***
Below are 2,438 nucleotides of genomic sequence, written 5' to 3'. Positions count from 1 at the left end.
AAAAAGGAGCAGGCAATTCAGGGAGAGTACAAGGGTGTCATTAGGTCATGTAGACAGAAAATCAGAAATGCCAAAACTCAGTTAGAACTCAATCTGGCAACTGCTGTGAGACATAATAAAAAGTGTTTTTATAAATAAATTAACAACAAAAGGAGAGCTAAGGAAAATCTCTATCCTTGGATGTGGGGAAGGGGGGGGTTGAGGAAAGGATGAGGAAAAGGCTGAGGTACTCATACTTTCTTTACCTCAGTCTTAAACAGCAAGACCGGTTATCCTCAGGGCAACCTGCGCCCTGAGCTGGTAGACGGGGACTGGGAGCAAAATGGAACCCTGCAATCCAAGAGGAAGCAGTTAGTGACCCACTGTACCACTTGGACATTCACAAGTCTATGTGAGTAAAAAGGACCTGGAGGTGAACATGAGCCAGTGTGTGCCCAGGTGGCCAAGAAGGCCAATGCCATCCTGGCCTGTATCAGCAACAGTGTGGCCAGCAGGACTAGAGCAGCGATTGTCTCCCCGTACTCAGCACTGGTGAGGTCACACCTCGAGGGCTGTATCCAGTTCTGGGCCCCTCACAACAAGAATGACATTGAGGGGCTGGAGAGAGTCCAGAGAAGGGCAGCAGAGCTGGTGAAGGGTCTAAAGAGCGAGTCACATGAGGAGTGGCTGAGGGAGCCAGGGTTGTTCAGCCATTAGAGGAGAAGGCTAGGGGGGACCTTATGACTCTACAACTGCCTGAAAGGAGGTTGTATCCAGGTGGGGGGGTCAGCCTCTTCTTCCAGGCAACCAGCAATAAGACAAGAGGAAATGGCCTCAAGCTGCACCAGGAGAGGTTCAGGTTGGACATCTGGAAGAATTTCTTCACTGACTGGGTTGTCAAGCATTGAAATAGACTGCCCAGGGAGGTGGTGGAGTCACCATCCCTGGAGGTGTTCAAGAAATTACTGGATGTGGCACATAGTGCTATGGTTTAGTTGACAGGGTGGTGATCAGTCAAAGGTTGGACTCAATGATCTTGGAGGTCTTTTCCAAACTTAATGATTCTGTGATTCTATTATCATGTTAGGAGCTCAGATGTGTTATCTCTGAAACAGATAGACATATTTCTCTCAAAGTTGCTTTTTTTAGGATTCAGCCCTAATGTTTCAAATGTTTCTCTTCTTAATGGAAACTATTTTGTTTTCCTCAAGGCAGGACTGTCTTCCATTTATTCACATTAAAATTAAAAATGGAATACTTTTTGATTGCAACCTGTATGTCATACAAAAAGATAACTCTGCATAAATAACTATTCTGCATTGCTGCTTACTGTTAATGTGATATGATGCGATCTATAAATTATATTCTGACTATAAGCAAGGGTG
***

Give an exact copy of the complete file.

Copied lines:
Below are 2,438 nucleotides of genomic sequence, written 5' to 3'. Positions count from 1 at the left end.
AAAAAGGAGCAGGCAATTCAGGGAGAGTACAAGGGTGTCATTAGGTCATGTAGACAGAAAATCAGAAATGCCAAAACTCAGTTAGAACTCAATCTGGCAACTGCTGTGAGACATAATAAAAAGTGTTTTTATAAATAAATTAACAACAAAAGGAGAGCTAAGGAAAATCTCTATCCTTGGATGTGGGGAAGGGGGGGGTTGAGGAAAGGATGAGGAAAAGGCTGAGGTACTCATACTTTCTTTACCTCAGTCTTAAACAGCAAGACCGGTTATCCTCAGGGCAACCTGCGCCCTGAGCTGGTAGACGGGGACTGGGAGCAAAATGGAACCCTGCAATCCAAGAGGAAGCAGTTAGTGACCCACTGTACCACTTGGACATTCACAAGTCTATGTGAGTAAAAAGGACCTGGAGGTGAACATGAGCCAGTGTGTGCCCAGGTGGCCAAGAAGGCCAATGCCATCCTGGCCTGTATCAGCAACAGTGTGGCCAGCAGGACTAGAGCAGCGATTGTCTCCCCGTACTCAGCACTGGTGAGGTCACACCTCGAGGGCTGTATCCAGTTCTGGGCCCCTCACAACAAGAATGACATTGAGGGGCTGGAGAGAGTCCAGAGAAGGGCAGCAGAGCTGGTGAAGGGTCTAAAGAGCGAGTCACATGAGGAGTGGCTGAGGGAGCCAGGGTTGTTCAGCCATTAGAGGAGAAGGCTAGGGGGGACCTTATGACTCTACAACTGCCTGAAAGGAGGTTGTATCCAGGTGGGGGGGTCAGCCTCTTCTTCCAGGCAACCAGCAATAAGACAAGAGGAAATGGCCTCAAGCTGCACCAGGAGAGGTTCAGGTTGGACATCTGGAAGAATTTCTTCACTGACTGGGTTGTCAAGCATTGAAATAGACTGCCCAGGGAGGTGGTGGAGTCACCATCCCTGGAGGTGTTCAAGAAATTACTGGATGTGGCACATAGTGCTATGGTTTAGTTGACAGGGTGGTGATCAGTCAAAGGTTGGACTCAATGATCTTGGAGGTCTTTTCCAAACTTAATGATTCTGTGATTCTATTATCATGTTAGGAGCTCAGATGTGTTATCTCTGAAACAGATAGACATATTTCTCTCAAAGTTGCTTTTTTTAGGATTCAGCCCTAATGTTTCAAATGTTTCTCTTCTTAATGGAAACTATTTTGTTTTCCTCAAGGCAGGACTGTCTTCCATTTATTCACATTAAAATTAAAAATGGAATACTTTTTGATTGCAACCTGTATGTCATACAAAAAGATAACTCTGCATAAATAACTATTCTGCATTGCTGCTTACTGTTAATGTGATATGATGCGATCTATAAATTATATTCTGACTATAAGCAAGGGTG